Accession Number:

ADA229426

Title:

Sleep Disturbances at High Altitude. Role of a PCO2 Apneic Threshold

Descriptive Note:

Final rept. 14 Jun 1985-15 Jun 1987,

Corporate Author:

COLORADO UNIV HEALTH SCIENCES CENTER DENVER

Personal Author(s):

Report Date:

1990-06-09

Pagination or Media Count:

13.0

Abstract:

This study addressed the issue as to how exposure and subsequent acclimatization to high altitude influences ventilatory control during wakefulness and sleep and considers the potential implications of such changes for adjustment to high altitude. Specifically, it has been known for some time that during several days exposure to high altitude there occurs a steady, progressive rise in ventilation, the origins of which have been the subject of extensive controversy. Under these same conditions, it is also known that sleep disturbance associated with periodic breathing is common. To further investigate these issues, we studied six healthy males at sea level an on nights 1, 4, and 7, after arrival at high altitude 14,110 feet. During wakefulness, ventilation and the ventilatory responses to hypoxia and hypercapnia were measured, and during both non-rapid-eye-movement and rapid-eye-movement sleep, ventilation, ventilatory pattern and hypercapnic ventilatory response were measures. JS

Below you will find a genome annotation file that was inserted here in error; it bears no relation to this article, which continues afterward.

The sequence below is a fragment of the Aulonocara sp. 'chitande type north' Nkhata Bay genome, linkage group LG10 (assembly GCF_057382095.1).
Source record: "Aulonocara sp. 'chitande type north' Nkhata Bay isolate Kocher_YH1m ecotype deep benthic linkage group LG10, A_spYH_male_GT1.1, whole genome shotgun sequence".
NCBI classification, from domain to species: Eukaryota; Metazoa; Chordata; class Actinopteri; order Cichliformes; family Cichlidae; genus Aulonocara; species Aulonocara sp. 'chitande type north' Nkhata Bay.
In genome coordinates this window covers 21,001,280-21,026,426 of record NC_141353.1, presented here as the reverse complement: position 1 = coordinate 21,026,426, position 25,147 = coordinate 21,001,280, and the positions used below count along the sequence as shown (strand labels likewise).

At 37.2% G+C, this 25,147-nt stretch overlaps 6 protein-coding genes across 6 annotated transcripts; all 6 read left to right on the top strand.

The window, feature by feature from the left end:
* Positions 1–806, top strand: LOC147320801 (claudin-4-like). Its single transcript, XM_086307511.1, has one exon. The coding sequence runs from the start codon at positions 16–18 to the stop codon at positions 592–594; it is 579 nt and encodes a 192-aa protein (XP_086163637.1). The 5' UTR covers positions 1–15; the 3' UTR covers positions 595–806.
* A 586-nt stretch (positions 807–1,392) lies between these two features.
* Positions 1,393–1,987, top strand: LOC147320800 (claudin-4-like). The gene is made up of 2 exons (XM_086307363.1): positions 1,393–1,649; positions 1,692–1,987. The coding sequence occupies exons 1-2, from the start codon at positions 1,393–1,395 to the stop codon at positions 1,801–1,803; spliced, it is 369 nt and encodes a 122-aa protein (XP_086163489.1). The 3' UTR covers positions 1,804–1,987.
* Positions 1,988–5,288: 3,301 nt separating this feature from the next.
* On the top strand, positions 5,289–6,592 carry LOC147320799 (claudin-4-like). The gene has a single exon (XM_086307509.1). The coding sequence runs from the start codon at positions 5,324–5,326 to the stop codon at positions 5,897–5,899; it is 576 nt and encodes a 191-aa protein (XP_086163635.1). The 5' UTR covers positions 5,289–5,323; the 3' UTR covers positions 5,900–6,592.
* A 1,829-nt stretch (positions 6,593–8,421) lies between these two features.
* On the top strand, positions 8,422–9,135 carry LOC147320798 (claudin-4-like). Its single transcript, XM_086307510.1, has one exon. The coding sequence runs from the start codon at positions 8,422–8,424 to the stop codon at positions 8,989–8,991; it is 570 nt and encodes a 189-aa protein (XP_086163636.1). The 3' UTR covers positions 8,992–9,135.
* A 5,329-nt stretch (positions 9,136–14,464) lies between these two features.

Subject Categories:

  • Medicine and Medical Research

Distribution Statement:

APPROVED FOR PUBLIC RELEASE